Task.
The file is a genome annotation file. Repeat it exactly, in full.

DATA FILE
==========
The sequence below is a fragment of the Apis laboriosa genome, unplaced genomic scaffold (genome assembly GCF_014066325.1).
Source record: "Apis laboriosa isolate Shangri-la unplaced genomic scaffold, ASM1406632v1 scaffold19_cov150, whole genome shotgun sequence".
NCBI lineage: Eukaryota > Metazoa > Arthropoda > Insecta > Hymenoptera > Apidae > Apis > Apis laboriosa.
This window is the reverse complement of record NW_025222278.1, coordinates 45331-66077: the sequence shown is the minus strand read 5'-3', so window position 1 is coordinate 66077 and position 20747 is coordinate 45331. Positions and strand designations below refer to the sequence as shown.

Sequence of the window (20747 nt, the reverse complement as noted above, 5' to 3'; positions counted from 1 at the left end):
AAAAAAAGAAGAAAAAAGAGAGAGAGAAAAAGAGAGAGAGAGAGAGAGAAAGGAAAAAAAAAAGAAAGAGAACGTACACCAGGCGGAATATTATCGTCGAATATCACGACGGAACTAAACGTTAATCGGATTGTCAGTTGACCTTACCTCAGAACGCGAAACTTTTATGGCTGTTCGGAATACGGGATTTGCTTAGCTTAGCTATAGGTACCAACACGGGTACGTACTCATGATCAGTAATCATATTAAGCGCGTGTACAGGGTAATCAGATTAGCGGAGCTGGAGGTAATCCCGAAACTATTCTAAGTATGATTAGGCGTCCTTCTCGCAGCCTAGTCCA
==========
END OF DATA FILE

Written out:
The sequence below is a fragment of the Apis laboriosa genome, unplaced genomic scaffold (genome assembly GCF_014066325.1).
Source record: "Apis laboriosa isolate Shangri-la unplaced genomic scaffold, ASM1406632v1 scaffold19_cov150, whole genome shotgun sequence".
NCBI lineage: Eukaryota > Metazoa > Arthropoda > Insecta > Hymenoptera > Apidae > Apis > Apis laboriosa.
This window is the reverse complement of record NW_025222278.1, coordinates 45331-66077: the sequence shown is the minus strand read 5'-3', so window position 1 is coordinate 66077 and position 20747 is coordinate 45331. Positions and strand designations below refer to the sequence as shown.

Sequence of the window (20747 nt, the reverse complement as noted above, 5' to 3'; positions counted from 1 at the left end):
AAAAAAAGAAGAAAAAAGAGAGAGAGAAAAAGAGAGAGAGAGAGAGAGAAAGGAAAAAAAAAAGAAAGAGAACGTACACCAGGCGGAATATTATCGTCGAATATCACGACGGAACTAAACGTTAATCGGATTGTCAGTTGACCTTACCTCAGAACGCGAAACTTTTATGGCTGTTCGGAATACGGGATTTGCTTAGCTTAGCTATAGGTACCAACACGGGTACGTACTCATGATCAGTAATCATATTAAGCGCGTGTACAGGGTAATCAGATTAGCGGAGCTGGAGGTAATCCCGAAACTATTCTAAGTATGATTAGGCGTCCTTCTCGCAGCCTAGTCCA